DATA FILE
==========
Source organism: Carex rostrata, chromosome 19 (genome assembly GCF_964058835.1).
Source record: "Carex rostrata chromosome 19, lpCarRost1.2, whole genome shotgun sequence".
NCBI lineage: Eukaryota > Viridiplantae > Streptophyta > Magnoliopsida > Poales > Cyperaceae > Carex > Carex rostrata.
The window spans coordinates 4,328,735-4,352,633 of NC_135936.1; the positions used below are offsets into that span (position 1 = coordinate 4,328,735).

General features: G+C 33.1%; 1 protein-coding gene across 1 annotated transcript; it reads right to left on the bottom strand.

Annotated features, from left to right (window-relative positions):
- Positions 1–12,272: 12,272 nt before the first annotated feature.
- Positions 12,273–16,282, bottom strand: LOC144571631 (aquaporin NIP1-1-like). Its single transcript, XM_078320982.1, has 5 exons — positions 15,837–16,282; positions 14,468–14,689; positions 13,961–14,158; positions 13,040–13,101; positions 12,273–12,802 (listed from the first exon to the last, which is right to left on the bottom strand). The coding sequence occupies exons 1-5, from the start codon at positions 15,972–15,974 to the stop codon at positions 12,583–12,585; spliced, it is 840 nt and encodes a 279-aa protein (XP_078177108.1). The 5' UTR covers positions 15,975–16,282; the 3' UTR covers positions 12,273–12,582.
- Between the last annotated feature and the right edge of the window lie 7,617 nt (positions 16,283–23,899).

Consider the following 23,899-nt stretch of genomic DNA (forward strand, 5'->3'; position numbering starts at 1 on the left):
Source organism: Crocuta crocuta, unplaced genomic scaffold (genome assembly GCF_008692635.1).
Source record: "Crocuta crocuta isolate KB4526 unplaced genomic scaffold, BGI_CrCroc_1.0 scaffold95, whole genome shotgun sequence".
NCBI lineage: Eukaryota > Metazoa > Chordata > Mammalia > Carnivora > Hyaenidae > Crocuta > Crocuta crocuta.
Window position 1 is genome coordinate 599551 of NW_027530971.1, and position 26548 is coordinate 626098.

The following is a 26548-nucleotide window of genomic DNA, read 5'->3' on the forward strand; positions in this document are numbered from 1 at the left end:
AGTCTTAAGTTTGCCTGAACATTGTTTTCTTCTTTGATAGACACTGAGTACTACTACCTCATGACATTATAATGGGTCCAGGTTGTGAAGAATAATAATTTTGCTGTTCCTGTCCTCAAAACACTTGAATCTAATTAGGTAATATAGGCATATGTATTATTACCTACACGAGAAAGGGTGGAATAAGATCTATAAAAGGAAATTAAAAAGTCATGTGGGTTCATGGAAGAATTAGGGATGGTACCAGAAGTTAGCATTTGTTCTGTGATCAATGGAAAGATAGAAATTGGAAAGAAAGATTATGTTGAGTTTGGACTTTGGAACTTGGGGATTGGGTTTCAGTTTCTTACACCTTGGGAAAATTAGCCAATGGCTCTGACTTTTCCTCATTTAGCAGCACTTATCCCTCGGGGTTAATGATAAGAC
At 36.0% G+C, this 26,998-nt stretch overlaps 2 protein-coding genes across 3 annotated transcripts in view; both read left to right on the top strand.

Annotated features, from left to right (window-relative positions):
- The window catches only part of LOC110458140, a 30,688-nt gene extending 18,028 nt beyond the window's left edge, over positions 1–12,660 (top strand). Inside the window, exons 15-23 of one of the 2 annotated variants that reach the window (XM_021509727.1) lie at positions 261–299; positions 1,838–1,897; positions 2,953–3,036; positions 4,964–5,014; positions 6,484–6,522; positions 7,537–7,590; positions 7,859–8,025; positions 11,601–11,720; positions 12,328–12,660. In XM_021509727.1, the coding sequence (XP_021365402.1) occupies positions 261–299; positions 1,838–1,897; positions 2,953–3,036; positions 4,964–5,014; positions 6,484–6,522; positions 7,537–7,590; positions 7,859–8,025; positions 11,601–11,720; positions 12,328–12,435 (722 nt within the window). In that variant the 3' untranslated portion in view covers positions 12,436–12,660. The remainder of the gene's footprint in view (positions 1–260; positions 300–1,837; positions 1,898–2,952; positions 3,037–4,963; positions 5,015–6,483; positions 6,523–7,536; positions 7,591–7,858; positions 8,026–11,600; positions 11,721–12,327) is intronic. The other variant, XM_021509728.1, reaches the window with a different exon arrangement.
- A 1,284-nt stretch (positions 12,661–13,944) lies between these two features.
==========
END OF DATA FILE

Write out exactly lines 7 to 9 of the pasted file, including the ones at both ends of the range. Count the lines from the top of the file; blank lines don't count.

- Positions 1–12,272: 12,272 nt before the first annotated feature.
- Positions 12,273–16,282, bottom strand: LOC144571631 (aquaporin NIP1-1-like). Its single transcript, XM_078320982.1, has 5 exons — positions 15,837–16,282; positions 14,468–14,689; positions 13,961–14,158; positions 13,040–13,101; positions 12,273–12,802 (listed from the first exon to the last, which is right to left on the bottom strand). The coding sequence occupies exons 1-5, from the start codon at positions 15,972–15,974 to the stop codon at positions 12,583–12,585; spliced, it is 840 nt and encodes a 279-aa protein (XP_078177108.1). The 5' UTR covers positions 15,975–16,282; the 3' UTR covers positions 12,273–12,582.
- Between the last annotated feature and the right edge of the window lie 7,617 nt (positions 16,283–23,899).